The Cleveland Browns’ Benching of DeShone Kizer Likely Solved Nothing

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When it comes to how the Cleveland Browns have handled DeShone Kizer, you can’t help but be impressed. Not in a good way, of course. More in a “I’m not sure they could’ve destroyed this kid any worse than they already have” kind of way.

Cleveland took its very young, very raw rookie QB and set him up to fail right from the get-go. Last week was yet another example, as the Browns benched Kizer in favor of Kevin Hogan. The move was made partly due to the former’s struggles, but also because of the latter’s mildly impressive showing in mop-up duty.

Naturally, everything backfired. Hogan was a hot mess, so bad the Browns’ attempt to let Kizer “learn from the sideline” lasted one week. He was reinserted into the starting lineup yesterday, with coach Hue Jackson claiming the time off will be good for him in the long run.

It probably won’t. In fact, I’d be willing to bet the clipboard experience Kizer gained last week won’t make the slightest impact on how he plays from here on out.

Of course, you won’t hear such a thing should the rookie perform admirably this Sunday when the Browns host the Tennessee Titans. If Kizer has a solid showing, I’m sure Jackson will tout this as proof giving the kid a week off did wonders for his career. That there was so much to learn from watching Hogan overthrow his receivers and hit the opponent’s secondary with pinpoint accuracy.

To be fair, this last part isn’t completely inaccurate. If anything, Kizer learned a ton about how not to play quarterback in the NFL while watching Hogan’s dreadful performance.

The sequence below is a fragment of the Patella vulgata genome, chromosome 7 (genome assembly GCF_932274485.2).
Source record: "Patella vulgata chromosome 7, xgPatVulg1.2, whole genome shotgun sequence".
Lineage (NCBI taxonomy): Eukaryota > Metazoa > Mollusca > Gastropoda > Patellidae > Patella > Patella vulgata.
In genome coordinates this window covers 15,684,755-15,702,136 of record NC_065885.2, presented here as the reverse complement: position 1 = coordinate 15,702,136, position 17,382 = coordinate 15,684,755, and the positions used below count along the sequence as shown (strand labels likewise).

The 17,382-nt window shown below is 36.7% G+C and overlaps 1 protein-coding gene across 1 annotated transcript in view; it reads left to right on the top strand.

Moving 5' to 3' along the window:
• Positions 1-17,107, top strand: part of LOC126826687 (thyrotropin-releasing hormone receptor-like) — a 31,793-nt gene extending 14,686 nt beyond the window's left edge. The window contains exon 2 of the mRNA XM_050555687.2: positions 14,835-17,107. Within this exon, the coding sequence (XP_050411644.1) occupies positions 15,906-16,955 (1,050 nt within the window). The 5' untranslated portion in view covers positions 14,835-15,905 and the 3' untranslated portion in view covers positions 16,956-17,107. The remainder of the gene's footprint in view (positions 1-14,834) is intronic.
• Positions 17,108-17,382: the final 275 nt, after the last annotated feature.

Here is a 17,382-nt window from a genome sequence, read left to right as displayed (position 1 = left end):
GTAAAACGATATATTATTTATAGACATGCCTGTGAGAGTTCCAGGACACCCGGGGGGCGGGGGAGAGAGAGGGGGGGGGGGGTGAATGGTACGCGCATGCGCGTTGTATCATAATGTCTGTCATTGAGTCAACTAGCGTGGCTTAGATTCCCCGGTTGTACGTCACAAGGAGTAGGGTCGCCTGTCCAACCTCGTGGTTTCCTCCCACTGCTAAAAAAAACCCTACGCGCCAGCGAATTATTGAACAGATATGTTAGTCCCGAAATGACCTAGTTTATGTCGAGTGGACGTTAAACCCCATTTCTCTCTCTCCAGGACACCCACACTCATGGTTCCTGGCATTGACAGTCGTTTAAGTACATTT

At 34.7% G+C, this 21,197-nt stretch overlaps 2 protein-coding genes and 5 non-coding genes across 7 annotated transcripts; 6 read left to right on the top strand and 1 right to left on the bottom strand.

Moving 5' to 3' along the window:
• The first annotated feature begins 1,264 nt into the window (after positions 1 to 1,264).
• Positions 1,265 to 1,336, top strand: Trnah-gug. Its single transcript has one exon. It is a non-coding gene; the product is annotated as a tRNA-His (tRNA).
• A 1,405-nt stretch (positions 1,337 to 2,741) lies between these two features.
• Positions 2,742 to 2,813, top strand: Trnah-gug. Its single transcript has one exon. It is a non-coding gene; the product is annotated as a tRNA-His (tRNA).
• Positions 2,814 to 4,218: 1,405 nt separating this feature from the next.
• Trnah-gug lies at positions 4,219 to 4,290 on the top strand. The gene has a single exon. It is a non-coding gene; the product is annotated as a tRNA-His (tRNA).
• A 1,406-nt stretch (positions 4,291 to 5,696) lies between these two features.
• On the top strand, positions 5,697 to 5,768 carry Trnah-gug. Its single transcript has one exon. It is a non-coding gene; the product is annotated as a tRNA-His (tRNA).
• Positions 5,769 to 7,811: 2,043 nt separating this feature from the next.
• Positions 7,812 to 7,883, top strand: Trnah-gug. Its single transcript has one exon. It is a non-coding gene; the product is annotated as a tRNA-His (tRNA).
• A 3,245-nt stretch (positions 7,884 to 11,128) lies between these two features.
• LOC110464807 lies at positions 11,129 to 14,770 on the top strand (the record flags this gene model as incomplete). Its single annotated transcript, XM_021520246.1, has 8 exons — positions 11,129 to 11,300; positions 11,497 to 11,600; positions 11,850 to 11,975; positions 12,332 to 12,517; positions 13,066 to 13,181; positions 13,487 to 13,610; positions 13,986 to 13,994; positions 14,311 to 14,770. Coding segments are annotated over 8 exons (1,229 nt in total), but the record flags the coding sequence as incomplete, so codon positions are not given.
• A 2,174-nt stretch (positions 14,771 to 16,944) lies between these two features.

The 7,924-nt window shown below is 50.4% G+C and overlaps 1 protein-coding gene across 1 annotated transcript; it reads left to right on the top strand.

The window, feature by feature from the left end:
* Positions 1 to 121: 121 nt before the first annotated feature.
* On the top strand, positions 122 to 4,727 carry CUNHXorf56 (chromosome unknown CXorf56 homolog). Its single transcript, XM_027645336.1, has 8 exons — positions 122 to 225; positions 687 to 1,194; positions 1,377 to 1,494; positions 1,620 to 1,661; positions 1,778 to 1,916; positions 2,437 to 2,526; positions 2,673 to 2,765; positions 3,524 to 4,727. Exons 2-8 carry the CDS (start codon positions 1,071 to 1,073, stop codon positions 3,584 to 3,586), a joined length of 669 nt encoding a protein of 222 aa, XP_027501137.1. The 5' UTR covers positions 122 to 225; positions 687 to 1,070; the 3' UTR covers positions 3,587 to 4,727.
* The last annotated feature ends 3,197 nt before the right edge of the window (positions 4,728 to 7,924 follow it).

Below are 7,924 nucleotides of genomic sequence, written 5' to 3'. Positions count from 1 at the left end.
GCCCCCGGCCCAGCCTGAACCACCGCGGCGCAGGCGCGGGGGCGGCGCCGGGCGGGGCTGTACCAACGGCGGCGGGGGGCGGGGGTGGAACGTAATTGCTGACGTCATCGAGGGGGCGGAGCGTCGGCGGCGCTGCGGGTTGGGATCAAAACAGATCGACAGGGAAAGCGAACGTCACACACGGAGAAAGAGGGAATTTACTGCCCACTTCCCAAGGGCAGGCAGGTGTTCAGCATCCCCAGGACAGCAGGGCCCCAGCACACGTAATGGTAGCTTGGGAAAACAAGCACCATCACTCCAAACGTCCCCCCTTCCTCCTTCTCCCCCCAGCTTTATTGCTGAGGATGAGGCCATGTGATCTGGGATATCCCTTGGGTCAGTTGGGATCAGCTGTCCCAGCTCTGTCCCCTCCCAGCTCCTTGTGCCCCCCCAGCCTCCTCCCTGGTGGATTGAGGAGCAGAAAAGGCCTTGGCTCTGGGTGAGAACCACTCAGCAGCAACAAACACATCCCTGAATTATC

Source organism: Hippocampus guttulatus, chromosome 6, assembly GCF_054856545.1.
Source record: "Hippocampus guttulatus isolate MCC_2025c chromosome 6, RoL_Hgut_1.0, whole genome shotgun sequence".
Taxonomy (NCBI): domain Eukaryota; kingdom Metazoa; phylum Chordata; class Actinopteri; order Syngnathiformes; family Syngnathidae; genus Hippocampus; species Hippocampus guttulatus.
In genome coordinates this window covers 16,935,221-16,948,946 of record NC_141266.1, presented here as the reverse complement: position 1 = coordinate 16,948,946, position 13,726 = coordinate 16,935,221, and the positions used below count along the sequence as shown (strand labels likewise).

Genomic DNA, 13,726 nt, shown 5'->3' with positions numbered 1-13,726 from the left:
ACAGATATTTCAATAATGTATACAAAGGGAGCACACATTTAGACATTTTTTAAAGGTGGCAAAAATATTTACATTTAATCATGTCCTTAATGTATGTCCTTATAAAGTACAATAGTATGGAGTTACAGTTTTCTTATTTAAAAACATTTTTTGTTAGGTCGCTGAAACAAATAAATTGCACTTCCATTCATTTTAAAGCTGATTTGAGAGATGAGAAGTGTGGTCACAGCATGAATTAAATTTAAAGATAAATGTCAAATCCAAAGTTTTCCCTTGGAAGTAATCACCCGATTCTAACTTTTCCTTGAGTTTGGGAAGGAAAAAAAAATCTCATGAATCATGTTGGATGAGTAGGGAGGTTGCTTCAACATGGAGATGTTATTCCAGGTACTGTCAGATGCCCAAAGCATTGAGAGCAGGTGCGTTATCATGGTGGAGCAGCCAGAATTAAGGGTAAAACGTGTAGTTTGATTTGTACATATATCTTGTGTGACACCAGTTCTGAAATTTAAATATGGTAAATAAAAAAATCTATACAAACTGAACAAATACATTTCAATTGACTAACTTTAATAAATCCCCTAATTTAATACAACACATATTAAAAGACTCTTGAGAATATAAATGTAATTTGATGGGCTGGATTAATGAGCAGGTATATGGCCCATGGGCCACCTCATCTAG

Still, it’s a hell of a reach to think one week on the sideline will be beneficial for Kizer’s growth.

For one, the Browns never should’ve benched him in the first place. Before the season started, Jackson clearly stated this year was all about riding with Kizer no matter what. This lasted all of five weeks. Kizer was struggling, yes, but to hear his coach go from “it’s your job through the good and the bad” to “never mind, we’re starting Hogan” this quickly had to be jarring.

Moving forward, how can Kizer feel confident about his coach’s latest endorsement? He was already told not to worry about losing the starting gig, yet Hogan was given the job last Sunday. If you thought Kizer was pressing before, how do you think he’s going to look under the assumption he’s a few bad drives away from being pulled again?

Along with the limited amount of knowledge he gained from a week on the sideline, improvements likely aren’t going to be seen due to the simple fact nothing about this offense has changed since he was last on the field.

This is still the same receiving corps which collectively couldn’t create separation if the opposing cornerbacks were all playing on one leg. Jackson will still make the same questionable play-calls, forcing Kizer to work with lengthy sideline routes and no running game. Cleveland’s blatant lack of red zone creativity didn’t disappear last week with Hogan at the helm, so it’s tough to believe things will be any different this Sunday.

So, despite getting a week to take everything in off the field, Kizer will quickly realize his surroundings haven’t changed much once he gets back in the huddle. He’ll still be expected to show improvements despite being asked to throw often to receivers who pose no threat. Should he somehow take said wideout corps to the red zone, he’ll still get head-scratching play-calls which churn out turnovers at an astounding rate.

And, if he can’t show progress despite these hindrances, he’ll still be worried about getting sent back to the sideline.

Jackson may think a one-week benching could do wonders for Kizer. There’s just a very likely chance this isn’t the case. Instead, it’s far more plausible this was just another example of how the Browns have derailed any chance for this young quarterback to succeed.

Casey Drottar is an independent sports writer. Subscribe to his podcast, or follow him on Twitter and Facebook


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